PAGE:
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TREE command?


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#1 StankDawg

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Posted 14 May 2003 - 01:41 PM

I have need of a command similar to the old DOS TREE command that works in solaris. I found a linux one, but it doesnt seem to support solaris.

I have been given directories to locate files from people who do not understand relative directories and directory structure in general. So I have a screen shot or a note that says "find the file in ../scripts/test/test.c" of course I don't know WTF "../scripts" could stem from!

So I would like to have a nice TREE printout of all of the directories so that I can manually eyeball it when need be.

anyone?

#2 dual

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Posted 14 May 2003 - 07:51 PM

No sarcasm at all, I think the "tree" command will do the trick. Here's the man page:

http://nodevice.com/...ex/man1826.html

#3 StankDawg

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Posted 15 May 2003 - 12:02 AM

that is linux...not solaris.

however, the linux source has a generic UNIX version to compile, and it seems to be working. So problem solved.

#4 dual

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Posted 15 May 2003 - 12:14 AM

Whoa, totally misread that. I did just read this though:

The tree command has been removed from Solaris. Although it can be useful to new users learning the UNIX command-line interface, it is not particularly useful to experienced UNIX users, and there are better tools available for those using the graphical interface. You might try using ls -R, but of course, it will not generate the hierarchical overview provided by tree.

Why remove, albeit small, functionality?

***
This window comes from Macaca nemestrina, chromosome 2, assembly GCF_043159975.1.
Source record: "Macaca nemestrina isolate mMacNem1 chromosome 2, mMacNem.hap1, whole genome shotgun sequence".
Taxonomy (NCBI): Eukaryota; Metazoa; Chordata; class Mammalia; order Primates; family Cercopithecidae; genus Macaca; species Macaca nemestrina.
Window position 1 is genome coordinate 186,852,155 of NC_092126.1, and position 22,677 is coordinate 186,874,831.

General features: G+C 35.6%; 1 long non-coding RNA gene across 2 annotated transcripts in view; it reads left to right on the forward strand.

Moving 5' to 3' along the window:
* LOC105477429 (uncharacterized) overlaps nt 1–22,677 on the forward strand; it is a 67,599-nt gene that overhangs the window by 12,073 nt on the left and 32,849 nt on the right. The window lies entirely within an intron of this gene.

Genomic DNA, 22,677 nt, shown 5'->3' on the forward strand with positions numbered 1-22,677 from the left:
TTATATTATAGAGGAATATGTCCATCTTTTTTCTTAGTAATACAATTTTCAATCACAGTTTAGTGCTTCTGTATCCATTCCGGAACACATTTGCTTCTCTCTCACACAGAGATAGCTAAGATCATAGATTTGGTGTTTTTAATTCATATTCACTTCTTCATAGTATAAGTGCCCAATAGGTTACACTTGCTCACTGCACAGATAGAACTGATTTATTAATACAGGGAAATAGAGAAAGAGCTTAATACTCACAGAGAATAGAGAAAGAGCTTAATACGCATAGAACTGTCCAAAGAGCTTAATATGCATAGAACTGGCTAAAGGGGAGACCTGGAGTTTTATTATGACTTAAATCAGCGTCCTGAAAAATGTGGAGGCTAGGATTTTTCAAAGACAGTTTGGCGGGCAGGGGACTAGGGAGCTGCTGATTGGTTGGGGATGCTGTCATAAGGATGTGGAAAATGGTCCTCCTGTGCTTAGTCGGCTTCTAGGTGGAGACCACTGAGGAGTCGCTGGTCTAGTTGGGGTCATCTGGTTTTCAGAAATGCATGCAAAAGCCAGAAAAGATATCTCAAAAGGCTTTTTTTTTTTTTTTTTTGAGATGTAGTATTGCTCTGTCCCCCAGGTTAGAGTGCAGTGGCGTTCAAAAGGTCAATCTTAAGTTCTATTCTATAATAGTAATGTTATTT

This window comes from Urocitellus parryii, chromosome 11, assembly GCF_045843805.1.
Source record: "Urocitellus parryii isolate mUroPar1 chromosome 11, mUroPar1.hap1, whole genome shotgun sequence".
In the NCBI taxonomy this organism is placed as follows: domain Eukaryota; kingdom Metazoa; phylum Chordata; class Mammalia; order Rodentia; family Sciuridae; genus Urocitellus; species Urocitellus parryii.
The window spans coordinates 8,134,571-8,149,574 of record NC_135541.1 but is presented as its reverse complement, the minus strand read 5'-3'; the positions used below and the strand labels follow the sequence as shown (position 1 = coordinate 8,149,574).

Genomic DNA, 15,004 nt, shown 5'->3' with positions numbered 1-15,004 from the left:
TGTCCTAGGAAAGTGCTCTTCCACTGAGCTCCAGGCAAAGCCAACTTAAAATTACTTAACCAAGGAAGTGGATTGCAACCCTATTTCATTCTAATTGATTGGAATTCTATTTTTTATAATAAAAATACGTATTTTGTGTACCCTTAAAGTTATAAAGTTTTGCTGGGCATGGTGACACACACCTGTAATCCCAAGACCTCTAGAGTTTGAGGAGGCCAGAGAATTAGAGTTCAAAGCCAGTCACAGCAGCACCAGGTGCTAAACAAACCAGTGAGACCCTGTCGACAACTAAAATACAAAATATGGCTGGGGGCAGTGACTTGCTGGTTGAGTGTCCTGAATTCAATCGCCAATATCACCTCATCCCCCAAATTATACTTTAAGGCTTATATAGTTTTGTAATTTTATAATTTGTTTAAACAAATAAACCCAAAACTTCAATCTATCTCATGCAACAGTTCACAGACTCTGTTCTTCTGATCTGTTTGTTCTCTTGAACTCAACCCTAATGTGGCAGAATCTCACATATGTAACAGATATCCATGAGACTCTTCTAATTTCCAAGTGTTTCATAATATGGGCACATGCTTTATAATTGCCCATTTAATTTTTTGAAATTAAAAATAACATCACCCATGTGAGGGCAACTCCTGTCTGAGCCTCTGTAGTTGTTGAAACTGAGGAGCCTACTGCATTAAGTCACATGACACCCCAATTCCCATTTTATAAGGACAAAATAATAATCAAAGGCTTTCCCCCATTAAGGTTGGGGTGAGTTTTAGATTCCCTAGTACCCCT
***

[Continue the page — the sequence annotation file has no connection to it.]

#5 StankDawg

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Posted 15 May 2003 - 08:17 AM

yes, why indeed? It would be useful for that exact circumstance I described. And yes, also helpful as a nubie. It seems very strange...

#6 White_Raven

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Posted 15 May 2003 - 07:06 PM

Maybe they just want to make it harder for newbs... give solaris a "pro only" feel that will give there compony a better rep for knowing what your doing.. could just be a marketing ploy.

#7 sl1pm0de

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Posted 19 May 2003 - 09:38 AM

Doing the command "find /" will print out every directory from root. Replace / with another path if needed.

Also you can do "find / -name test.c -prune" to list where that file is. Change / if you do not want to use the root path to which ever path you want to use.

#8 StankDawg

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Posted 19 May 2003 - 10:08 AM

actually, "find ." lists every FILE and DIRECTORY from the current directory indicated by the ".". I assume you meant "find /" which would be from root, but still include files as well as directories.

But that did help a little to narrow down some things.

#9 sl1pm0de

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Posted 19 May 2003 - 10:32 AM

Yeah it's morning time. I edited the post to make it correct. You can use the -prune feature and some other things to hone your search in. Depends on what you want todo. Glad to help.




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